The message treated with considerable detail a question which had, from the first, been one of great importance, and which, it was seen, would grow more important with the progress of events. On the day previous to the delivery of the message, he had issued a proclamation of amnesty, to all those engaged in the rebellion who should take an oath to support, protect, and defend the Constitution of the United States, and the Union of the states under it, with the acts of Congress passed during the rebellion, and the proclamations of the President concerning slaves. This proclamation made certain exceptions of persons in the civil and military service of the rebel government, and of persons who had left the civil and military service of the United States to aid in the rebellion. It further declared that whenever, in any of the rebel states, a number of persons, not less than one-tenth of the qualified voters, should take this oath, and establish a state government which should be republican, it should be recognized as the true government of the state. These were the principal pro visions of the proclamation; and to them the President called congressional attention.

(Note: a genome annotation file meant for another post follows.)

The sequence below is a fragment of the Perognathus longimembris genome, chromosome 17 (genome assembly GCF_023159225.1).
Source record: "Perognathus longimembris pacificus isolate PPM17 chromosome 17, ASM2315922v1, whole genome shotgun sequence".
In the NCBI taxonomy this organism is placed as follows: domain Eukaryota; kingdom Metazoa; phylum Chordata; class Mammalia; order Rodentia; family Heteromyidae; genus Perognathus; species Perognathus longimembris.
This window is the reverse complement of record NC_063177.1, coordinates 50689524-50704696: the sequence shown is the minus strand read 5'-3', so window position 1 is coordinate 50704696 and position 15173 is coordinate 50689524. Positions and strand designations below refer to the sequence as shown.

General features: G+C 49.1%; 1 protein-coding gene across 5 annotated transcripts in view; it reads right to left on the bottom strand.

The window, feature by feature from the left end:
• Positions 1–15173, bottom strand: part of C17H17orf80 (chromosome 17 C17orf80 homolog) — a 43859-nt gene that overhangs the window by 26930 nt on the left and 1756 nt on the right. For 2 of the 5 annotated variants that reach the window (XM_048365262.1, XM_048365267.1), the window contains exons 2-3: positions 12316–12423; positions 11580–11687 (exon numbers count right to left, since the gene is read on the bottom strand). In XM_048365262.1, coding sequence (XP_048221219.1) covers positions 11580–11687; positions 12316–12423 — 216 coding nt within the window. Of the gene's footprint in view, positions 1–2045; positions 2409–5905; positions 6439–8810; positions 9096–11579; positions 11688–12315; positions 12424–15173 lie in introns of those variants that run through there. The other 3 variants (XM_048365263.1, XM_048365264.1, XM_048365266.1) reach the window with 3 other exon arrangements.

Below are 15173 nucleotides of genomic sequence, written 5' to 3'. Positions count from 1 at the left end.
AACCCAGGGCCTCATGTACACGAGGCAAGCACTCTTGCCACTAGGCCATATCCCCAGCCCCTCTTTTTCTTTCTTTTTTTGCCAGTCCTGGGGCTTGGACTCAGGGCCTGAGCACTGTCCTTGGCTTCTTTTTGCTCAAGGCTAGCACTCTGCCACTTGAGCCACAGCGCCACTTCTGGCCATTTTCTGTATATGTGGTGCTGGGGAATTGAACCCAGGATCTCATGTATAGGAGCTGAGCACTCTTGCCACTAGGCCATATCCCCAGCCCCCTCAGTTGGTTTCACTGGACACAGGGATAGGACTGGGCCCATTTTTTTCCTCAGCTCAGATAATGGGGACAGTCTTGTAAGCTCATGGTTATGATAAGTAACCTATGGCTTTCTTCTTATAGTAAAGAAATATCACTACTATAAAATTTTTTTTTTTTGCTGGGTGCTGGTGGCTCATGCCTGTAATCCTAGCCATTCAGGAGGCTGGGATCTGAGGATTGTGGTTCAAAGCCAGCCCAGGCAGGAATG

He had issued it, he said, “looking to the present and the future, and with reference to a resumption of the national authority in the states wherein that authority had been suspended.” He had given the form of an oath; but no man was coerced to take it. Men were only promised pardon in case they should voluntarily take it. Amnesty was offered, so that, if, in any of the rebel states, a state government should be set up, in the mode prescribed, it should be recognized and guaranteed by the United States, and protected against invasion and domestic violence. The following passage is his justification for prescribing the peculiar oath which he had niade the condition of pardon :